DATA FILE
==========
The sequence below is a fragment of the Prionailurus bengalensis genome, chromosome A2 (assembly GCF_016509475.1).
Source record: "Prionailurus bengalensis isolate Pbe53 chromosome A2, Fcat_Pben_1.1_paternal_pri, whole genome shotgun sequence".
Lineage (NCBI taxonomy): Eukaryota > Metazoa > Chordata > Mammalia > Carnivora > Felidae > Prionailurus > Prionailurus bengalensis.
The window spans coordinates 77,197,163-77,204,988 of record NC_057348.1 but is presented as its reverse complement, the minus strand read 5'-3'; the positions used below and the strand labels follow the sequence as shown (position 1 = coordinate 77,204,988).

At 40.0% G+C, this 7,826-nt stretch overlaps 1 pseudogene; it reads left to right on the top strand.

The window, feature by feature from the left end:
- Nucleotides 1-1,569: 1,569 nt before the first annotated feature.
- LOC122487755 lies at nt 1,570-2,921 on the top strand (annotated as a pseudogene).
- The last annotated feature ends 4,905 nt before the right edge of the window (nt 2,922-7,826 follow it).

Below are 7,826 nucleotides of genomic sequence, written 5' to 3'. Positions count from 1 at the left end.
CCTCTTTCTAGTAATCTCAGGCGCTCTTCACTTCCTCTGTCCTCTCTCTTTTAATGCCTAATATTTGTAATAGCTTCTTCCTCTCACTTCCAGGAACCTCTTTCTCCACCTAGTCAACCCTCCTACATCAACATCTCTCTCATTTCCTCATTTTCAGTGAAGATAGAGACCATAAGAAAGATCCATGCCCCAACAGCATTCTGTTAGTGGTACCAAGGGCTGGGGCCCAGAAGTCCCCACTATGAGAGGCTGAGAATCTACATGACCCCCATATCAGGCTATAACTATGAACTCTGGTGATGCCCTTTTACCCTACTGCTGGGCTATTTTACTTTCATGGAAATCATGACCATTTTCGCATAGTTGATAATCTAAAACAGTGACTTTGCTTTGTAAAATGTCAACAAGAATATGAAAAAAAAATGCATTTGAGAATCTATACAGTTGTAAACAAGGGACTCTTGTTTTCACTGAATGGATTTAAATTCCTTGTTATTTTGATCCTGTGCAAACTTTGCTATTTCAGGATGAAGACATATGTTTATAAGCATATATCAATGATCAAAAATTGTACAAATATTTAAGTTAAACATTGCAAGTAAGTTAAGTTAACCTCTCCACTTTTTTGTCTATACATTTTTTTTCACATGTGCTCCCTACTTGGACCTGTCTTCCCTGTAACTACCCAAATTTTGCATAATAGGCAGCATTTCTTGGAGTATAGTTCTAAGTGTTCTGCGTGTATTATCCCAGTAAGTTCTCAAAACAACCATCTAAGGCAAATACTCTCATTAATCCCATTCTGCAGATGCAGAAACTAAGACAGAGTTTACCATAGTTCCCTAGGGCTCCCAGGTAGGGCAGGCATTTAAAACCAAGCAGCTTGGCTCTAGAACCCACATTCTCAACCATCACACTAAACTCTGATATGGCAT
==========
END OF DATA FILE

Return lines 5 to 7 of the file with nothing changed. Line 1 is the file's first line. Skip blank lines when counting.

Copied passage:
At 40.0% G+C, this 7,826-nt stretch overlaps 1 pseudogene; it reads left to right on the top strand.

The window, feature by feature from the left end:
- Nucleotides 1-1,569: 1,569 nt before the first annotated feature.